Criots Bâtard Montrachet, Grand Cru, 2011

  Pierre-Yves Colin-Morey

Criots Bâtard Montrachet, Grand Cru

Contains Sulphites.

Appellation: Bâtard-Montrachet

Prior to appellation contrôlée in 1939 Bâtard used to be a vineyard of 20.37 hectares, encompassing the Criots and Bienvenue Grand Crus as well as some Chassagne 1er Crus. Today it is still one of the largest white Grands Crus in Burgundy, encompassing 11.97ha. As a big vineyard, and given that it spans both the Puligny and Chassagne communes, style can vary. Generally speaking, though, Bâtard will tend to be a full-bodied, rich and particularly borad-shouldered example of white Burgundy.

Grape Type: Chardonnay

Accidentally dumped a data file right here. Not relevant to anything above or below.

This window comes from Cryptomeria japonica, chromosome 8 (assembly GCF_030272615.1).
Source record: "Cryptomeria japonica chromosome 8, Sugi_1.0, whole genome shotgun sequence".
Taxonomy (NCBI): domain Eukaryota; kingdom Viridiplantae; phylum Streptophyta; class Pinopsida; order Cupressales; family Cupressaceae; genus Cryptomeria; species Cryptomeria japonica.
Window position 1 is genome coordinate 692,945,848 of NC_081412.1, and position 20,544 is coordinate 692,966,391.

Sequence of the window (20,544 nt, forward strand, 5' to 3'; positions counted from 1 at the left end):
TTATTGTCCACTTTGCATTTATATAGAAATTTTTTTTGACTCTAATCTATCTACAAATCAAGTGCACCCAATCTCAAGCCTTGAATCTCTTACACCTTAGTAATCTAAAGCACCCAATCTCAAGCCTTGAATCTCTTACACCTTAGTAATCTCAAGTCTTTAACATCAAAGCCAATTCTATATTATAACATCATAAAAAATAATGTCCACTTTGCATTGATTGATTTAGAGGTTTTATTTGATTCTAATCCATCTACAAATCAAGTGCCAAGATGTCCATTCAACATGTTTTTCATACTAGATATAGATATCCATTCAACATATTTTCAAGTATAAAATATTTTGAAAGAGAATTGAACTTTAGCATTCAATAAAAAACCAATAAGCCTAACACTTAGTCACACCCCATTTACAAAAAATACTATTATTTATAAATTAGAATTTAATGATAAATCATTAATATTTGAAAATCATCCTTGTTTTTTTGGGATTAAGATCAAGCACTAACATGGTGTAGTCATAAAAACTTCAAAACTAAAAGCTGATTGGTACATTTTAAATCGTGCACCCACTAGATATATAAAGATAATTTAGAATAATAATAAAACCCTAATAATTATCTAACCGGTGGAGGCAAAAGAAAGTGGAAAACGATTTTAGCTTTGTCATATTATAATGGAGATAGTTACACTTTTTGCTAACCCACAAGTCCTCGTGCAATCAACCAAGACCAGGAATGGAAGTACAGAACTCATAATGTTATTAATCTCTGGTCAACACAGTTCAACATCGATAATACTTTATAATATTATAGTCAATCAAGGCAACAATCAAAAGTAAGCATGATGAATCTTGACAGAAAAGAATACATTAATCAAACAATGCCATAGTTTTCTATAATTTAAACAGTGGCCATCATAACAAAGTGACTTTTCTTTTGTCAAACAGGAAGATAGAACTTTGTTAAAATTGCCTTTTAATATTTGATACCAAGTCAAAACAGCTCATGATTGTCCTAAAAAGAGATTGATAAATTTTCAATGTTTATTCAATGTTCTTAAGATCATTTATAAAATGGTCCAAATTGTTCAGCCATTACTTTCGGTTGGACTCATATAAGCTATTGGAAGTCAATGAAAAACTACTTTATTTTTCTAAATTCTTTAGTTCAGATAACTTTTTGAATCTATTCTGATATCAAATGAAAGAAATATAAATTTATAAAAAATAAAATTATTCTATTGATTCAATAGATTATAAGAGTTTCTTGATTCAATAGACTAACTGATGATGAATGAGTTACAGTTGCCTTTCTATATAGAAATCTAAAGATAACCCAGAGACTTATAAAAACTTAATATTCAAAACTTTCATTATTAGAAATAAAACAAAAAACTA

Chardonnay is one of the most widely-grown and versatile of all white grape varieties. As a relatively neutral grape, it offers a near transparent map of winemaking style, climate and terroir. It is the ideal grape variety for Burgundy, where it serves to mirror the complex nuances of the myriad of terroirs found in this hallowed land. Chardonnay produces a variety of wines from the minerally and unoaked styles found in Chablis, the fatter nuttier examples in Meursault, to the tropical fruit-driven versions found in the New World. It is also the major grape variety in Champagne, where it produces lively floral wines, namely in the Côte de Blancs. It can be found throughout Europe and the New World thanks to its versatility. As a non-aromatic variety, it has an affinity with oak, whether new or used, French or American.